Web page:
We talked about ethics, life and sustainability with Chef Michele Valotti, author of the famous “Manifesto di Cucina Viva” (literally, “Alive Cuisine Manifesto”).
Michele Valotti is one of those chefs with such an eclectic personality, that is very hard to be categorized in a specific style. To eat at his restaurant La Madia, in Brione, means to expect the unexpected: could be a perfectly house-cured pancetta paired with some cherries preserved as olives, a green coffee miso broth, a very ancient variety of polenta tasting like honey or even a sheep fat candle, melting in front of you and ready to be the perfect dip for a fragrant pine cones bread. An invitation to reflect on time, on the heterogeneity of life, on our contrasting multitudes and perennial internal change. On catching the moment and doing what you feel like, without forcing yourself to respect a specific canon, without the need of being complex.
With Valotti, we talked about sustainability, life, beauty and ethics.
Why did you choose to be a chef?
I didn’t, it was a necessity. I come from a family of farmers, I was an agronomist and I also studied philosophy, not exactly a chef-oriented path. After some years I understood how to use my personal story to shape a unique cuisine.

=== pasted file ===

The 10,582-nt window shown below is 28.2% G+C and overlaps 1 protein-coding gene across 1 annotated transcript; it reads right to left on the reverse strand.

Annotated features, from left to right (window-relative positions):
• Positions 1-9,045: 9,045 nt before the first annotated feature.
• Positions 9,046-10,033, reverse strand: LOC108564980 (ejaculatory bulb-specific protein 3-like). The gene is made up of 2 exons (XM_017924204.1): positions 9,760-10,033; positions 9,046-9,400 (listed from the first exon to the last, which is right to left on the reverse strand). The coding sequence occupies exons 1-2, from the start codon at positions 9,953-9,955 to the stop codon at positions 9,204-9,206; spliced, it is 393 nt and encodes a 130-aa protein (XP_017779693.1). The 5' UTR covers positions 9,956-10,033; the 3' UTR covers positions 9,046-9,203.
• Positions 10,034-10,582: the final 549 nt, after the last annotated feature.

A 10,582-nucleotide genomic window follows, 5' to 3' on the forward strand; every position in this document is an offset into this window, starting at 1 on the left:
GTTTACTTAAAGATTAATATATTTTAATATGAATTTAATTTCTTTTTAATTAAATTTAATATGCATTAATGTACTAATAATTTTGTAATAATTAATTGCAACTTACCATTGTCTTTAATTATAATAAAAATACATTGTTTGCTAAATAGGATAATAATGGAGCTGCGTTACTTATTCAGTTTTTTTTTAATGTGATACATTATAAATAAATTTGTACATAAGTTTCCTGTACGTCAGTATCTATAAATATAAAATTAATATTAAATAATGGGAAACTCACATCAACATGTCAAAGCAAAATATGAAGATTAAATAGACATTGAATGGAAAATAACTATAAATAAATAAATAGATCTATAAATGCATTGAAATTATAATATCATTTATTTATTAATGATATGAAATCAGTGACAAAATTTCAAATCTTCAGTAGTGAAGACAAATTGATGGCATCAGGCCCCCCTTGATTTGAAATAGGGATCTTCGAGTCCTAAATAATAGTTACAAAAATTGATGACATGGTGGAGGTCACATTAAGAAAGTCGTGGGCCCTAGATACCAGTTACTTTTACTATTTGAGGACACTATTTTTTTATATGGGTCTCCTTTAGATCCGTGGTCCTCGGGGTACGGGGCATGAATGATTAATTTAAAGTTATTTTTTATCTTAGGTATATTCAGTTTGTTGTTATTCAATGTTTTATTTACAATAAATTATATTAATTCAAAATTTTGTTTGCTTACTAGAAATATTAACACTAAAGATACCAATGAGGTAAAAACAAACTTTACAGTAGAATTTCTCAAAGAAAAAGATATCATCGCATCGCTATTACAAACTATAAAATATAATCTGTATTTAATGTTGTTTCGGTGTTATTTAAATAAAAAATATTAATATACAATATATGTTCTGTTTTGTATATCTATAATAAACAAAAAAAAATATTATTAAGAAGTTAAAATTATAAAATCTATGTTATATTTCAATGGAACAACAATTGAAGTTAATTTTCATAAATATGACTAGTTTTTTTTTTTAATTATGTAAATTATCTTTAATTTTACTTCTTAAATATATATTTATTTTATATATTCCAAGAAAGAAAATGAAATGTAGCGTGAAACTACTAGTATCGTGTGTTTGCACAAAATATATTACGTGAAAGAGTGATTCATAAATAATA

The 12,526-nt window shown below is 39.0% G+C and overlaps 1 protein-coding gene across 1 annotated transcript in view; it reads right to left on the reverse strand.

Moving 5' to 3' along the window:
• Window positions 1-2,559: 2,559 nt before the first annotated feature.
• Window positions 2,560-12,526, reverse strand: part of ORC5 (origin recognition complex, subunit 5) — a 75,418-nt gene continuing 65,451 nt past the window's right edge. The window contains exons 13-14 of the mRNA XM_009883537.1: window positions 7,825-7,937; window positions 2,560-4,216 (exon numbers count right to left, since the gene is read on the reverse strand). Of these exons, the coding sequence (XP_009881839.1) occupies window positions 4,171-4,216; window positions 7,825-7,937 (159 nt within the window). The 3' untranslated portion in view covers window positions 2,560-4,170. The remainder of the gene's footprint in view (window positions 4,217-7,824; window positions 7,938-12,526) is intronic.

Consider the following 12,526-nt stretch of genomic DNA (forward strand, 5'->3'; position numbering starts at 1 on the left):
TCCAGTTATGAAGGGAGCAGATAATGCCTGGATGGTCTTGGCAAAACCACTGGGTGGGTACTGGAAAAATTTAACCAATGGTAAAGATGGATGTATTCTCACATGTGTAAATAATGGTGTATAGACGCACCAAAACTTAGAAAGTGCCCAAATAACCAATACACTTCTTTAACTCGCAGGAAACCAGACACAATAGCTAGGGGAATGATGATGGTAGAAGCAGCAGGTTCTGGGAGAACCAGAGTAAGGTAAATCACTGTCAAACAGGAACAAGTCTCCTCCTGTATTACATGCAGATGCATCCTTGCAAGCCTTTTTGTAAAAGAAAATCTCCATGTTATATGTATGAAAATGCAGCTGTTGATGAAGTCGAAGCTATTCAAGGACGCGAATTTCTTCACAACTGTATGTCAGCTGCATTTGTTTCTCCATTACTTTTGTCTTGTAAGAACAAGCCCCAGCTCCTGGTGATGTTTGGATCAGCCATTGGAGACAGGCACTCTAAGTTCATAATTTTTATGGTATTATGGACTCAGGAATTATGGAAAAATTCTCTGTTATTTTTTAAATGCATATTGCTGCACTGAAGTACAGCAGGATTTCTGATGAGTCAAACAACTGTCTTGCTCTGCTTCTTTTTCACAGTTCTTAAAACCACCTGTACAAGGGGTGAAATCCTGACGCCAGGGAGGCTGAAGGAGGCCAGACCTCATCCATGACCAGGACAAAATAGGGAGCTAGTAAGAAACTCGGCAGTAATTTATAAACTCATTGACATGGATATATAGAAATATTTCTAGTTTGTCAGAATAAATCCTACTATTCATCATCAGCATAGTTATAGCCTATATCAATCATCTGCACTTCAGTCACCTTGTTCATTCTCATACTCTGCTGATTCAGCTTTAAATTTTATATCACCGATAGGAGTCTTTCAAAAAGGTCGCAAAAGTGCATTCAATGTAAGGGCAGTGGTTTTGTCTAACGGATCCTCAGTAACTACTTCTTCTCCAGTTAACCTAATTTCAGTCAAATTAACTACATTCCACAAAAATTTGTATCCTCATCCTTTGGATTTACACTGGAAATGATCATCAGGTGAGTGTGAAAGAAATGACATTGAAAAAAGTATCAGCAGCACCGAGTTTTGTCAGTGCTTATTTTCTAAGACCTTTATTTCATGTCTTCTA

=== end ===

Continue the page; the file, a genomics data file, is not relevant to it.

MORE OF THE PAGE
All these things thought me, for instance, to have a close and sincere relationship with producers: we are somehow linked, we speak the same language. I also learnt to give an intimate cut to the menu: I wanted to be different, to express my thoughts, my passions and my feelings through the important act of feeding others.
After all, we also work to give a sense to our existence and to feel useful and needed, appreciated. Trying, peacefully, to stimulate people into our vision of the world.
Could you tell us more about your “Manifesto di Cucina Viva” (“Alive Cuisine Manifesto”)?
My Manifesto is a summary of all the basis which should, in my opinion, characterize a contemporary restaurant. It relies on ethics and common sense, on health and sustainability, on the necessary relationship with small artisanal and local producers: the real heroes, the real keepers of a better world.